“We have an economic council at the university that meets every month to plan new initiatives,” said Afshin Aimaq, the director of the university, the Kuhandazh Institute of Higher Education.
“This month, we realized the watermelon prices were very low — the supply was high, the demand very low,” he added. “We wanted to create excitement for buying the product, to help create a market, and to try a new experiment that could support the farmers.”
About 200 people gathered for the competition. For the women’s section, 20 teams competed in watermelon designs. Then 20 teams of men — each consisting of a watermelon eater, a slicer, and an umpire around a small table — went head-to-head in an eating contest. On the table in front of them were eight watermelons, weighing 10 to 15 pounds each.
The men’s competition went into a runoff between the top three contestants — all had eaten five watermelons in the allotted 20 minutes. The overall winner, who finally polished off eight watermelons in a total of 30 minutes for the two rounds, was Rahmatullah Quchqarzada, a 22-year-old second-year economics student and son of a government clerk.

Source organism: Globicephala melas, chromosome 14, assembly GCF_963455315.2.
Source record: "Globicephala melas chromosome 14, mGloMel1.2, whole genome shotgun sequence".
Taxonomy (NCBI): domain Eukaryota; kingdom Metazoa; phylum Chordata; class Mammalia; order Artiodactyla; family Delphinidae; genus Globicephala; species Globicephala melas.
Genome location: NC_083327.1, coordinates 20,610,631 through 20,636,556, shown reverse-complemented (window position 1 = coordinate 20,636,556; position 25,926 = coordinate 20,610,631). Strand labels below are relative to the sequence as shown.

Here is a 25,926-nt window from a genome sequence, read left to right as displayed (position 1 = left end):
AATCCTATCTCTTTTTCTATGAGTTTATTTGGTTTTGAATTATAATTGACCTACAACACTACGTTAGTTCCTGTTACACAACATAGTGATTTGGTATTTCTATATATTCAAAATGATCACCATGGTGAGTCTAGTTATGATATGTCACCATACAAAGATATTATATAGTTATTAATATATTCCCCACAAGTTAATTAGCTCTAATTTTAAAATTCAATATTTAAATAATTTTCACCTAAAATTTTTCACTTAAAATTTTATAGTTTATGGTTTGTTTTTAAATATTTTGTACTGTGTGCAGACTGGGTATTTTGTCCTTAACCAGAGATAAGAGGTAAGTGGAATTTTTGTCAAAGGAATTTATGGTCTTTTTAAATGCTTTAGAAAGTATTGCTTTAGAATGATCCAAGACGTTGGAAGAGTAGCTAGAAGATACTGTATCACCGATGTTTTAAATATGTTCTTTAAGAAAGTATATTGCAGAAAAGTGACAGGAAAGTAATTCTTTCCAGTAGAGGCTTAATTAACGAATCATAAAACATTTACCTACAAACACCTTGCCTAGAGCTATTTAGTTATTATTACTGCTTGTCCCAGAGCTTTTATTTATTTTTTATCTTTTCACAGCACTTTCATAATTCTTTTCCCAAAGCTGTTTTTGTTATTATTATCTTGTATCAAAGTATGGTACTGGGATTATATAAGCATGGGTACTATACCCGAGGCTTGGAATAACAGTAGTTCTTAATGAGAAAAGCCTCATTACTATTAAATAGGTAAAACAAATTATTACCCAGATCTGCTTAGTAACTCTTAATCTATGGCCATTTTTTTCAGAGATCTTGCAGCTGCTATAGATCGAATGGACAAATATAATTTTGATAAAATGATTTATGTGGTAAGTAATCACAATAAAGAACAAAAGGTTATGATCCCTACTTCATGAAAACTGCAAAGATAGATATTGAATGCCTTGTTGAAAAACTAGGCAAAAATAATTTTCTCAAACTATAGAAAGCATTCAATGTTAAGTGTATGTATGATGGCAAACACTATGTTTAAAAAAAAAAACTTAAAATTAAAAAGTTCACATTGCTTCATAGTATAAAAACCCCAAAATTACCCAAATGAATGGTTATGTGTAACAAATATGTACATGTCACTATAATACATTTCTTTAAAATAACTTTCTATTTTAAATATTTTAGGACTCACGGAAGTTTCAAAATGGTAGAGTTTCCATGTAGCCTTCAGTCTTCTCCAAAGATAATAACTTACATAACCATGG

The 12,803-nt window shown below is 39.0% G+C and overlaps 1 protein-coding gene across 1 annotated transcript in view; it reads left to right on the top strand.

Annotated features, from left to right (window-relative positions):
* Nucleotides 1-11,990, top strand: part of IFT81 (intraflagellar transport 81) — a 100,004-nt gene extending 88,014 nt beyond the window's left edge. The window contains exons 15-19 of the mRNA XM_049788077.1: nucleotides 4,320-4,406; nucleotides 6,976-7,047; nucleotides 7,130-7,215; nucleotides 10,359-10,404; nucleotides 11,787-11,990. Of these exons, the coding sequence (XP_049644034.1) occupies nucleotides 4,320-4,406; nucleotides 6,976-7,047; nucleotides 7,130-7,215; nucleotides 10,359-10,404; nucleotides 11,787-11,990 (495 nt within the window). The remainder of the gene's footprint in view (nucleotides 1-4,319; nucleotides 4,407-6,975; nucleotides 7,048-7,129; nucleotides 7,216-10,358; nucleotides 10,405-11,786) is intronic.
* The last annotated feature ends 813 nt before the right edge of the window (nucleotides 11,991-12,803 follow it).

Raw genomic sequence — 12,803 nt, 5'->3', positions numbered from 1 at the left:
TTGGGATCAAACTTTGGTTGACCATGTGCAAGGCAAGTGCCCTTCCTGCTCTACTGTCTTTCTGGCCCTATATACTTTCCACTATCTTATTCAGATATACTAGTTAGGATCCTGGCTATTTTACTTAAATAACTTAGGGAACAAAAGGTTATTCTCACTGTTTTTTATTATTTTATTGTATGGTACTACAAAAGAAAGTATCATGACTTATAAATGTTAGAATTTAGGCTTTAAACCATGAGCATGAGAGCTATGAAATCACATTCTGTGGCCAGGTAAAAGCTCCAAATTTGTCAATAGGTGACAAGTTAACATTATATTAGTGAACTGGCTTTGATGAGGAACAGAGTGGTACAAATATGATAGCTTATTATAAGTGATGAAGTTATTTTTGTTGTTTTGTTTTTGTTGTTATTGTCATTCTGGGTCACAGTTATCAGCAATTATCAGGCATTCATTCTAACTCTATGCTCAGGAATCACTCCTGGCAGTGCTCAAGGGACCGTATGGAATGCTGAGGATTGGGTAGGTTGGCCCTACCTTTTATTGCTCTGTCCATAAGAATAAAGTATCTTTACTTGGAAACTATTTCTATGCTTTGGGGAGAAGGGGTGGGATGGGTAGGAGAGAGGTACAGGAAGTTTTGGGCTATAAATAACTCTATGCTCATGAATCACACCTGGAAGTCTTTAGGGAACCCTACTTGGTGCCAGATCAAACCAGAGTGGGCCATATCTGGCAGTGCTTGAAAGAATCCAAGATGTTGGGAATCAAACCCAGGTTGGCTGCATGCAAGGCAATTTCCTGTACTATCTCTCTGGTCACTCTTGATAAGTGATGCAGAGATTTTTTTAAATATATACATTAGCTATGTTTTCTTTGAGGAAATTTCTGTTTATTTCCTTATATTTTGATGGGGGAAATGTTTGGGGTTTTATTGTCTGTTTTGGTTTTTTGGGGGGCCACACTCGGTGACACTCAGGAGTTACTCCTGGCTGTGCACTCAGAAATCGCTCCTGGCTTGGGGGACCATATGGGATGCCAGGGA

“I have never eaten this much watermelon in my life,” Mr. Quchqarzada said. “But people were cheering me on. And I didn’t want to let down my father’s name.”
“I even had an exam afterward,” he added. “I took my exam after the competition, and leisurely walked home.”
Some saw the lighter side in the outpouring of support for the farmers.
One Facebook user, Hamim Jalalzai, wrote: “I have been eating watermelons instead of bread and water in the past few days. Even when the kids have asked for ice cream and biscuits we have offered them watermelons.”
In terms of a food to overeat in solidarity, things could be worse. As Mr. Jalalzai noted, “I just read that the country’s onion harvest this year is also abundant.”